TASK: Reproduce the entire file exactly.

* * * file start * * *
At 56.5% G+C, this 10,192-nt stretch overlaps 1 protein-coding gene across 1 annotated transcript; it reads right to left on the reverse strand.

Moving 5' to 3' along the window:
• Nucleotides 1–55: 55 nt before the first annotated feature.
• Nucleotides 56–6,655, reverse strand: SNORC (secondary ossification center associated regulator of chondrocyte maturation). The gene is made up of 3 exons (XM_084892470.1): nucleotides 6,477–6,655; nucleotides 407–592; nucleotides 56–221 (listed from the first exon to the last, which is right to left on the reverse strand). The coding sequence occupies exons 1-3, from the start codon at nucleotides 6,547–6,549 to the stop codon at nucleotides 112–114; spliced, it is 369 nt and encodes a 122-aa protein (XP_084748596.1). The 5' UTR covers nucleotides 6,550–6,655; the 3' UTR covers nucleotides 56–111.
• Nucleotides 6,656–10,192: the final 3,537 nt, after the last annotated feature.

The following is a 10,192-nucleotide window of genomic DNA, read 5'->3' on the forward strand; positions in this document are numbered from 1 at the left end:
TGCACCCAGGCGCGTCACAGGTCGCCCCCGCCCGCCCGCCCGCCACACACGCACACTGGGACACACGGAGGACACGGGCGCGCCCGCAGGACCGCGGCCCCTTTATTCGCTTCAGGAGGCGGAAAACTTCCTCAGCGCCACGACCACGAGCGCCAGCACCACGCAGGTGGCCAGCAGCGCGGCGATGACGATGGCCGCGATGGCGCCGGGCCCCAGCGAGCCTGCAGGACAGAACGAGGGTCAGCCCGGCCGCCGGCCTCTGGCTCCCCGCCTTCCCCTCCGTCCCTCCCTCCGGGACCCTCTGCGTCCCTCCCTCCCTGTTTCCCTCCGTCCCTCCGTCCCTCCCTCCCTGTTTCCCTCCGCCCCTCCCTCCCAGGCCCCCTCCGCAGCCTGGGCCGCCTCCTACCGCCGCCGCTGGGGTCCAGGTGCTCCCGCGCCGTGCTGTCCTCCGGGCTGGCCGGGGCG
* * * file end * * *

At 56.5% G+C, this 10,192-nt stretch overlaps 1 protein-coding gene across 1 annotated transcript; it reads right to left on the reverse strand.

Moving 5' to 3' along the window:
• Nucleotides 1–55: 55 nt before the first annotated feature.
• Nucleotides 56–6,655, reverse strand: SNORC (secondary ossification center associated regulator of chondrocyte maturation). The gene is made up of 3 exons (XM_084892470.1): nucleotides 6,477–6,655; nucleotides 407–592; nucleotides 56–221 (listed from the first exon to the last, which is right to left on the reverse strand). The coding sequence occupies exons 1-3, from the start codon at nucleotides 6,547–6,549 to the stop codon at nucleotides 112–114; spliced, it is 369 nt and encodes a 122-aa protein (XP_084748596.1). The 5' UTR covers nucleotides 6,550–6,655; the 3' UTR covers nucleotides 56–111.
• Nucleotides 6,656–10,192: the final 3,537 nt, after the last annotated feature.

The following is a 10,192-nucleotide window of genomic DNA, read 5'->3' on the forward strand; positions in this document are numbered from 1 at the left end:
TGCACCCAGGCGCGTCACAGGTCGCCCCCGCCCGCCCGCCCGCCACACACGCACACTGGGACACACGGAGGACACGGGCGCGCCCGCAGGACCGCGGCCCCTTTATTCGCTTCAGGAGGCGGAAAACTTCCTCAGCGCCACGACCACGAGCGCCAGCACCACGCAGGTGGCCAGCAGCGCGGCGATGACGATGGCCGCGATGGCGCCGGGCCCCAGCGAGCCTGCAGGACAGAACGAGGGTCAGCCCGGCCGCCGGCCTCTGGCTCCCCGCCTTCCCCTCCGTCCCTCCCTCCGGGACCCTCTGCGTCCCTCCCTCCCTGTTTCCCTCCGTCCCTCCGTCCCTCCCTCCCTGTTTCCCTCCGCCCCTCCCTCCCAGGCCCCCTCCGCAGCCTGGGCCGCCTCCTACCGCCGCCGCTGGGGTCCAGGTGCTCCCGCGCCGTGCTGTCCTCCGGGCTGGCCGGGGCG